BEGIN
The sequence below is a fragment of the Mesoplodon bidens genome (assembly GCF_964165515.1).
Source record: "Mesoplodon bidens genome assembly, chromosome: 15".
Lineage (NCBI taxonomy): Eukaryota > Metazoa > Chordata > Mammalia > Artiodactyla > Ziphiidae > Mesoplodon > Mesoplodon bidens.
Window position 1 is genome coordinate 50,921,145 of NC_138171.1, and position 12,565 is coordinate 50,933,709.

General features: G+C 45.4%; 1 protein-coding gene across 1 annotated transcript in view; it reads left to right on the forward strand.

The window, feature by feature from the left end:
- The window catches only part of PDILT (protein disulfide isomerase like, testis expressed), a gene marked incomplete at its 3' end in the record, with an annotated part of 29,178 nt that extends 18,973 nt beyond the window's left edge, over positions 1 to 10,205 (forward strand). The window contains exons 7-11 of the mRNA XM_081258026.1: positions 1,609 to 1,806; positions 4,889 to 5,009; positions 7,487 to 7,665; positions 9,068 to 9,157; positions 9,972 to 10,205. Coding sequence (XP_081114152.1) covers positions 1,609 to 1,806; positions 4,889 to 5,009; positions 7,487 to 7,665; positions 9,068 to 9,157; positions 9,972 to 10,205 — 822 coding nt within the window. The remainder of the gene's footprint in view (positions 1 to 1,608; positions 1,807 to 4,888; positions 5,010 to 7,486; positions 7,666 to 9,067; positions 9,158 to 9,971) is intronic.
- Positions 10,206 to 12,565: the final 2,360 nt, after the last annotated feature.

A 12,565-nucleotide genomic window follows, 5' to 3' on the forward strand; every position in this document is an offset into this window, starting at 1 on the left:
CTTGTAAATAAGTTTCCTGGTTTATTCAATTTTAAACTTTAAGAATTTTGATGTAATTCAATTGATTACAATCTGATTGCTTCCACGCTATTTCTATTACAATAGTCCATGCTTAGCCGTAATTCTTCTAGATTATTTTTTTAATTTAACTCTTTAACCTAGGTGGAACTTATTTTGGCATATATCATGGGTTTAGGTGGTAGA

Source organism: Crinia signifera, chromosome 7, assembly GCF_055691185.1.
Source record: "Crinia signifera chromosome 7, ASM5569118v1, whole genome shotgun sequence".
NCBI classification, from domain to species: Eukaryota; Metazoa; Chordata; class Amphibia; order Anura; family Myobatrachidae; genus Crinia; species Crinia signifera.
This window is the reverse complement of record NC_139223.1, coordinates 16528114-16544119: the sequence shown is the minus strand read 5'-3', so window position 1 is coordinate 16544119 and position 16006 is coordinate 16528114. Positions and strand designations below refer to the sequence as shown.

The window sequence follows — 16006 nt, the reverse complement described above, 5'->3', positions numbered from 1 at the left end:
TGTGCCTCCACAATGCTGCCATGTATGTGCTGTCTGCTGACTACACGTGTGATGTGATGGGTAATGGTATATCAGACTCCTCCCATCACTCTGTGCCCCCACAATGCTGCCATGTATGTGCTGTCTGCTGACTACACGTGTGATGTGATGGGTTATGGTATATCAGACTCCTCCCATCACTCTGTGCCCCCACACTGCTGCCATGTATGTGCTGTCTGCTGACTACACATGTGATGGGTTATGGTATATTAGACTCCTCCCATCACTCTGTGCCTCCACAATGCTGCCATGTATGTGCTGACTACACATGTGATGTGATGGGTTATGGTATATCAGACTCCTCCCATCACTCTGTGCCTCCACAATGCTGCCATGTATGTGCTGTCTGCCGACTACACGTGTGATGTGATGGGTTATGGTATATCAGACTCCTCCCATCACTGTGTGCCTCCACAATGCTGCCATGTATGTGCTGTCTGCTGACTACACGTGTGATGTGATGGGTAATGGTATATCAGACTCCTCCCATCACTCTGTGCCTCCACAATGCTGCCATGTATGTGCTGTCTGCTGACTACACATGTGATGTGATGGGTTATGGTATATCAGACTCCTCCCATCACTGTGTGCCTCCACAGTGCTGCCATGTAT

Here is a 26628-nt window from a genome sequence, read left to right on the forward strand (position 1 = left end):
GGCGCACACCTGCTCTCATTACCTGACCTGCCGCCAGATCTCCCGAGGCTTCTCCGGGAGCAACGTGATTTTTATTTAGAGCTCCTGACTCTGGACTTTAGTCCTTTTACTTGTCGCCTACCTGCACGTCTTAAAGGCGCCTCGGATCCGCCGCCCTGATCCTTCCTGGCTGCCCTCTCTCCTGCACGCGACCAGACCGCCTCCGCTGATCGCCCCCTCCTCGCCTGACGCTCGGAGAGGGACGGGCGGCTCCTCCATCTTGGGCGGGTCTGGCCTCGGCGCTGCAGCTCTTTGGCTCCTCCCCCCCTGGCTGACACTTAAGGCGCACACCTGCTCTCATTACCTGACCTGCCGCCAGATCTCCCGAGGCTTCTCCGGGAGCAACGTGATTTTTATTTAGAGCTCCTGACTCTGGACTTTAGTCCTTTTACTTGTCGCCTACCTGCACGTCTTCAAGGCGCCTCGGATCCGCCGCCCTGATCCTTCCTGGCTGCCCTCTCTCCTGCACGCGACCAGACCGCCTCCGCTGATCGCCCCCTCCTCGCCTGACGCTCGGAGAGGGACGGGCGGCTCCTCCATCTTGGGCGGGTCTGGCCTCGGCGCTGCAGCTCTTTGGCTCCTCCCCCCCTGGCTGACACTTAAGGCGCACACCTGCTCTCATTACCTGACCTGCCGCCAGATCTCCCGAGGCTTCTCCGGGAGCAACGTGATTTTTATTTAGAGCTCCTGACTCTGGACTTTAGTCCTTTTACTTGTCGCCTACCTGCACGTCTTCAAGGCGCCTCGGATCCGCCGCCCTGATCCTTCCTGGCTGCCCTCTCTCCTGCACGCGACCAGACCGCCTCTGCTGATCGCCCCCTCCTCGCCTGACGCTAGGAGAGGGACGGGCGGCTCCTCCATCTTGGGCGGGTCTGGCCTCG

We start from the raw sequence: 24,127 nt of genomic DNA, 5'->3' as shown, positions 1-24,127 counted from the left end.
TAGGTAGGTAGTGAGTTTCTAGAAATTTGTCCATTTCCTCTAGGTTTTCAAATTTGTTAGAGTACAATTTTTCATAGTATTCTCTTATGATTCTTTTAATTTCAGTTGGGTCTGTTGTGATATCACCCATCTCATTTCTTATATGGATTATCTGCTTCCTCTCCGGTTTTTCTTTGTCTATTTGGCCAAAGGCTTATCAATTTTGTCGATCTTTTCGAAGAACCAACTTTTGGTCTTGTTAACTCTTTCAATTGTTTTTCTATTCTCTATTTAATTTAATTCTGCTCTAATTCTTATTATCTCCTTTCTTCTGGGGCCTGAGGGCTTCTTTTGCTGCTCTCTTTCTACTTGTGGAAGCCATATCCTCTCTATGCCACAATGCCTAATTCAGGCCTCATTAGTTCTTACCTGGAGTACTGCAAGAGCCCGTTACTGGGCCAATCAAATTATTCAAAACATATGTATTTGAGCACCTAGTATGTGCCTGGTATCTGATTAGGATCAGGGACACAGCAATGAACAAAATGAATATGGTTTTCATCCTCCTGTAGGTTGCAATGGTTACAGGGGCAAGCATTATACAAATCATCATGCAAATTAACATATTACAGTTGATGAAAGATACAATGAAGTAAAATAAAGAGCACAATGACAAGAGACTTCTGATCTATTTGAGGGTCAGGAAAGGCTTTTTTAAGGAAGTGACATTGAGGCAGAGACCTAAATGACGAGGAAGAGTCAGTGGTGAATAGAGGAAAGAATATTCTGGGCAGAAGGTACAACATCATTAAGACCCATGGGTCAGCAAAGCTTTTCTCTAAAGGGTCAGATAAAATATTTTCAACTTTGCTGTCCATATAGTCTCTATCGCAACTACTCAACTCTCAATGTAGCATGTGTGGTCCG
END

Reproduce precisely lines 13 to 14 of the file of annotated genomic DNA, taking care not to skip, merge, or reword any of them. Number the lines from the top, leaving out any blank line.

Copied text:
NCBI classification, from domain to species: Eukaryota; Metazoa; Chordata; class Amphibia; order Anura; family Myobatrachidae; genus Crinia; species Crinia signifera.
This window is the reverse complement of record NC_139223.1, coordinates 16528114-16544119: the sequence shown is the minus strand read 5'-3', so window position 1 is coordinate 16544119 and position 16006 is coordinate 16528114. Positions and strand designations below refer to the sequence as shown.